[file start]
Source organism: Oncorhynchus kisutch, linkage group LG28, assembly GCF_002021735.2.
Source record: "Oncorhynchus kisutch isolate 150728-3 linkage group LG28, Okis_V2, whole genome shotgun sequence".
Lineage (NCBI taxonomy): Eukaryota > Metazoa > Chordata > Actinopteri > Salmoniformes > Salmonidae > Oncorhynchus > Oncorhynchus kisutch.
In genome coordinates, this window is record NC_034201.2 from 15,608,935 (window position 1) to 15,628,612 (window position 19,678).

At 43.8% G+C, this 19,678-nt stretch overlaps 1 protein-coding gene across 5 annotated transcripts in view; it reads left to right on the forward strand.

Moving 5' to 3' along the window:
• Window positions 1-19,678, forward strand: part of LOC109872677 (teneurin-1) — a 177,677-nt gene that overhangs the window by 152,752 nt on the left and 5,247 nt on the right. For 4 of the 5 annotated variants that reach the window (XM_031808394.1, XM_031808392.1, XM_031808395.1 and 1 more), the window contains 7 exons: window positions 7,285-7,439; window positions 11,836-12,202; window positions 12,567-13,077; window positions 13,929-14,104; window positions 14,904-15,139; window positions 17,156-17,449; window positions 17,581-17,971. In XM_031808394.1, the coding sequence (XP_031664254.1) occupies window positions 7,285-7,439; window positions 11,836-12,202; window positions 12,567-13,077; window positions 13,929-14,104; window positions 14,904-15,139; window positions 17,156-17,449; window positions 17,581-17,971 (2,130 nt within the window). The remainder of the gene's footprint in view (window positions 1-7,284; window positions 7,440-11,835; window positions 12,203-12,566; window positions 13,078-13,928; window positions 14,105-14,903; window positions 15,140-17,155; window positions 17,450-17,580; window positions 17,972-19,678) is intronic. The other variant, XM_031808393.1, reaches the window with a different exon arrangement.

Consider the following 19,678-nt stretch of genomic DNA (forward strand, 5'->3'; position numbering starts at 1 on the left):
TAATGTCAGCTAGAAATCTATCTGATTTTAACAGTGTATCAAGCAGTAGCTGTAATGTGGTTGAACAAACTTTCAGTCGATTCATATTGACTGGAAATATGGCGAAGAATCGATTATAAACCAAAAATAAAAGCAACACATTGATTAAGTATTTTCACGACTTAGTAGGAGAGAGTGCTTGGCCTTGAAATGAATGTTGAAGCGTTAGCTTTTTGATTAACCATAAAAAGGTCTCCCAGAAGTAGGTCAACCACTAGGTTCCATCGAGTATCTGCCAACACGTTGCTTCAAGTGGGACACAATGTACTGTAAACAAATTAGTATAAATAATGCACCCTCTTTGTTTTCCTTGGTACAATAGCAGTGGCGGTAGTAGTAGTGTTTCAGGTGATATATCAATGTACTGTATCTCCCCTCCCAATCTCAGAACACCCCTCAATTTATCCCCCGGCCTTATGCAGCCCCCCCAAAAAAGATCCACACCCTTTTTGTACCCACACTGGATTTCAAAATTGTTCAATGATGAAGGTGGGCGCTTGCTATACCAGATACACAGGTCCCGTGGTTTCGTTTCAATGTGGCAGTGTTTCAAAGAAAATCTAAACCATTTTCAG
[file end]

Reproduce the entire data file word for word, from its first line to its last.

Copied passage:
Source organism: Oncorhynchus kisutch, linkage group LG28, assembly GCF_002021735.2.
Source record: "Oncorhynchus kisutch isolate 150728-3 linkage group LG28, Okis_V2, whole genome shotgun sequence".
Lineage (NCBI taxonomy): Eukaryota > Metazoa > Chordata > Actinopteri > Salmoniformes > Salmonidae > Oncorhynchus > Oncorhynchus kisutch.
In genome coordinates, this window is record NC_034201.2 from 15,608,935 (window position 1) to 15,628,612 (window position 19,678).

At 43.8% G+C, this 19,678-nt stretch overlaps 1 protein-coding gene across 5 annotated transcripts in view; it reads left to right on the forward strand.

Moving 5' to 3' along the window:
• Window positions 1-19,678, forward strand: part of LOC109872677 (teneurin-1) — a 177,677-nt gene that overhangs the window by 152,752 nt on the left and 5,247 nt on the right. For 4 of the 5 annotated variants that reach the window (XM_031808394.1, XM_031808392.1, XM_031808395.1 and 1 more), the window contains 7 exons: window positions 7,285-7,439; window positions 11,836-12,202; window positions 12,567-13,077; window positions 13,929-14,104; window positions 14,904-15,139; window positions 17,156-17,449; window positions 17,581-17,971. In XM_031808394.1, the coding sequence (XP_031664254.1) occupies window positions 7,285-7,439; window positions 11,836-12,202; window positions 12,567-13,077; window positions 13,929-14,104; window positions 14,904-15,139; window positions 17,156-17,449; window positions 17,581-17,971 (2,130 nt within the window). The remainder of the gene's footprint in view (window positions 1-7,284; window positions 7,440-11,835; window positions 12,203-12,566; window positions 13,078-13,928; window positions 14,105-14,903; window positions 15,140-17,155; window positions 17,450-17,580; window positions 17,972-19,678) is intronic. The other variant, XM_031808393.1, reaches the window with a different exon arrangement.

Consider the following 19,678-nt stretch of genomic DNA (forward strand, 5'->3'; position numbering starts at 1 on the left):
TAATGTCAGCTAGAAATCTATCTGATTTTAACAGTGTATCAAGCAGTAGCTGTAATGTGGTTGAACAAACTTTCAGTCGATTCATATTGACTGGAAATATGGCGAAGAATCGATTATAAACCAAAAATAAAAGCAACACATTGATTAAGTATTTTCACGACTTAGTAGGAGAGAGTGCTTGGCCTTGAAATGAATGTTGAAGCGTTAGCTTTTTGATTAACCATAAAAAGGTCTCCCAGAAGTAGGTCAACCACTAGGTTCCATCGAGTATCTGCCAACACGTTGCTTCAAGTGGGACACAATGTACTGTAAACAAATTAGTATAAATAATGCACCCTCTTTGTTTTCCTTGGTACAATAGCAGTGGCGGTAGTAGTAGTGTTTCAGGTGATATATCAATGTACTGTATCTCCCCTCCCAATCTCAGAACACCCCTCAATTTATCCCCCGGCCTTATGCAGCCCCCCCAAAAAAGATCCACACCCTTTTTGTACCCACACTGGATTTCAAAATTGTTCAATGATGAAGGTGGGCGCTTGCTATACCAGATACACAGGTCCCGTGGTTTCGTTTCAATGTGGCAGTGTTTCAAAGAAAATCTAAACCATTTTCAG